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Paper No. 4
Presentation Time: 2:35 PM


GODT, Jonathan W.1, JIBSON, Randall W.2, HEARNE, Michael G.1, WALD, David J.1, MARANO, Kristin D.1 and HARP, Edwin L.1, (1)U.S. Geological Survey, Box 25046 MS 966, Denver, CO 80225, (2)U.S. Geological Survey, Box 25046, MS 966, Denver Federal Center, Denver, CO 80225,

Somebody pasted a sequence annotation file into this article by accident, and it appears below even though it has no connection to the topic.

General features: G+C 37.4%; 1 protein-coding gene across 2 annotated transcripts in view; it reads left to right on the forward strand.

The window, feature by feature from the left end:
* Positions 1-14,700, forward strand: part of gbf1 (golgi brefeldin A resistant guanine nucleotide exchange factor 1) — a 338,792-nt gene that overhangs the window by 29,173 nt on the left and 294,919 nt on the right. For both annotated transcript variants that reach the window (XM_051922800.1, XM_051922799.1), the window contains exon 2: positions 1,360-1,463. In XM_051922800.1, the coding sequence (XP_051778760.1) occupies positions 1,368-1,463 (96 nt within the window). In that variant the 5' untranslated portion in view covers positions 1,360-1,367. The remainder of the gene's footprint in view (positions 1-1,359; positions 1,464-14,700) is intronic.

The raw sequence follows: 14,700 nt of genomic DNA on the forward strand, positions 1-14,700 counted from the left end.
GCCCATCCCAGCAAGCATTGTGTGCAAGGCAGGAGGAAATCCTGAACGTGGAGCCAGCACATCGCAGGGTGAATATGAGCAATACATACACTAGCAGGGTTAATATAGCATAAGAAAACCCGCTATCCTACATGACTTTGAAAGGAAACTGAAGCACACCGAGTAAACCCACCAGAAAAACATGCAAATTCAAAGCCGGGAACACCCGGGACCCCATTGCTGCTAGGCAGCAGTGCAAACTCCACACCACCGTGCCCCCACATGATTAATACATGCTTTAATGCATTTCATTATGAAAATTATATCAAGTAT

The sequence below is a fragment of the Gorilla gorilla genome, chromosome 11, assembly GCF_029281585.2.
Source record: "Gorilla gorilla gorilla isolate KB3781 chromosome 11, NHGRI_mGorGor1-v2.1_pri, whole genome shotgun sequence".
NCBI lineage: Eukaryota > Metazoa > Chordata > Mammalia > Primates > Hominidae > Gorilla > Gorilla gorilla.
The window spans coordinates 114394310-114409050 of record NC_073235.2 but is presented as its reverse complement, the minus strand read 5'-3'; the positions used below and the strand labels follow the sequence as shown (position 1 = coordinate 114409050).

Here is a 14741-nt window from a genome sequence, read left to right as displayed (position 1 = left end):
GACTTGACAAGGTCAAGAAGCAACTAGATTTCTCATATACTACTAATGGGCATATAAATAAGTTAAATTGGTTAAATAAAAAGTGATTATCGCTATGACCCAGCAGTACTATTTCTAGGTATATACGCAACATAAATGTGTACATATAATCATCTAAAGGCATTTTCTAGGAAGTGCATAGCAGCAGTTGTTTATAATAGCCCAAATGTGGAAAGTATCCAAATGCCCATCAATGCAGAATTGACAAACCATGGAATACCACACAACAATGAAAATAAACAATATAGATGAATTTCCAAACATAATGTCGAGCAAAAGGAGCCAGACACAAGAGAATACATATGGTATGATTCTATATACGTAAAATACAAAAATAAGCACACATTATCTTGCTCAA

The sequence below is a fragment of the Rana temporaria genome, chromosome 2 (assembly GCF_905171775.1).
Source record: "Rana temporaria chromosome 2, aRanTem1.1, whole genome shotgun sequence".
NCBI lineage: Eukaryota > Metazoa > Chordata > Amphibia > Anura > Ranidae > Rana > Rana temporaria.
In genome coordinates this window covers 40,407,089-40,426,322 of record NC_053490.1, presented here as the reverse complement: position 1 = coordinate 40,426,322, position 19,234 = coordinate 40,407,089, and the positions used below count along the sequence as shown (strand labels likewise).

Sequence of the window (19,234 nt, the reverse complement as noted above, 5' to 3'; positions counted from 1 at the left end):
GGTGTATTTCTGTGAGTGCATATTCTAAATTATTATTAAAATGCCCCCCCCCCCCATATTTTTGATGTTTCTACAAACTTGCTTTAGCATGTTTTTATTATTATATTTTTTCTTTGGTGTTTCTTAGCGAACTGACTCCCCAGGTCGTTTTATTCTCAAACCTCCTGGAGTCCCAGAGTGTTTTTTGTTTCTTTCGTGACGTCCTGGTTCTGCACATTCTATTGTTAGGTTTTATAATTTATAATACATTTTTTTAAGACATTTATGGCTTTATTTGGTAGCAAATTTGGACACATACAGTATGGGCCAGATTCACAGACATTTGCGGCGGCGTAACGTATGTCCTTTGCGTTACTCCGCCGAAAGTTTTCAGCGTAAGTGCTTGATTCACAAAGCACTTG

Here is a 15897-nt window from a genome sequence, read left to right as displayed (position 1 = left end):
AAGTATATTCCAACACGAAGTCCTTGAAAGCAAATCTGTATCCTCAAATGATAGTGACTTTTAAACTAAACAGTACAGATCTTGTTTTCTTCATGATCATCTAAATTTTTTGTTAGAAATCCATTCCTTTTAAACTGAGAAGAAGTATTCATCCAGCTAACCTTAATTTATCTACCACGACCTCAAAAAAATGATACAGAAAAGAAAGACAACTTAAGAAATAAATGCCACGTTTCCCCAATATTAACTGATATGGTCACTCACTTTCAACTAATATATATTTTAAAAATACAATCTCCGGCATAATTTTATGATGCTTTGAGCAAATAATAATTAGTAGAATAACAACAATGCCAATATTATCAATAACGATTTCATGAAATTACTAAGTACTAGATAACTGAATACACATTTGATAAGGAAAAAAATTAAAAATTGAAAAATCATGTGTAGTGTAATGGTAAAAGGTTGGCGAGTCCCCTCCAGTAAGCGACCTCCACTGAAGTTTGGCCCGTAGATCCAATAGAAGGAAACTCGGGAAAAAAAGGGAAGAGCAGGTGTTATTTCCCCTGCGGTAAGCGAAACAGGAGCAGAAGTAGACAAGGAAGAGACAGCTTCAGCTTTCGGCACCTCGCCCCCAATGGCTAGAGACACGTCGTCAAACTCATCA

Landslides are responsible for a significant part of the societal effects of large earthquakes in mountainous areas. Recent examples from Kashmir in 2005 and Eastern Sichuan China in 2008 highlight their direct impact in terms of human loss, damage to the built environment, and impediments to response efforts. We assess the spatial density and distribution of earthquake-induced landslides by combining global topographic data and geologic mapping with near-real-time estimates of ground shaking from large earthquakes. Results compared with an estimate of the affected population will provide emergency managers with timely information on the possible societal effects of earthquake-induced landslides anywhere in the world. Seven quantiles (1st, 10th, 30th, 50th, 70th, 90th, and 99th) of topographic slope from 3-arcsecond SRTM (Shuttle Radar Topography Mission) data were calculated at 30-arcsecond spacing. Gaps in the SRTM data were filled using the 1-arcsecond National Elevation Dataset (NED) in the United States and the globally complete GTOPO30 (30-arcsecond) dataset elsewhere. An assessment of landslide susceptibility, based on existing 1:5M scale geologic mapping, is used to assign material strength parameters in a simple limit-equilibrium slope-stability analysis to calculate threshold acceleration and displacement necessary to initiate landsliding. This assessment of potential instability is then combined with a spatially distributed estimate of strong ground motion provided operationally from the U.S. Geological Survey’s global ShakeMap and Prompt Assessment of Global Earthquakes for Response (PAGER) systems. Results are depicted as the percentage of the area of a 30-arcsecond-grid cell potentially affected by landslides. We apply this approach to two historical earthquakes, the 1994 Mw 6.7 Northridge, California and the 1999 Mw 7.6 Chi Chi, Taiwan earthquakes for which detailed landslide inventories and shaking maps are available. Results capture the broad spatial pattern of earthquake-induced landslides for the two historical cases, but the quality of the estimates is a function, in part, of the resolution of the input topographic data and uncertainty in the ground shaking, material properties, landslide thickness, and groundwater conditions at the time of the earthquake.
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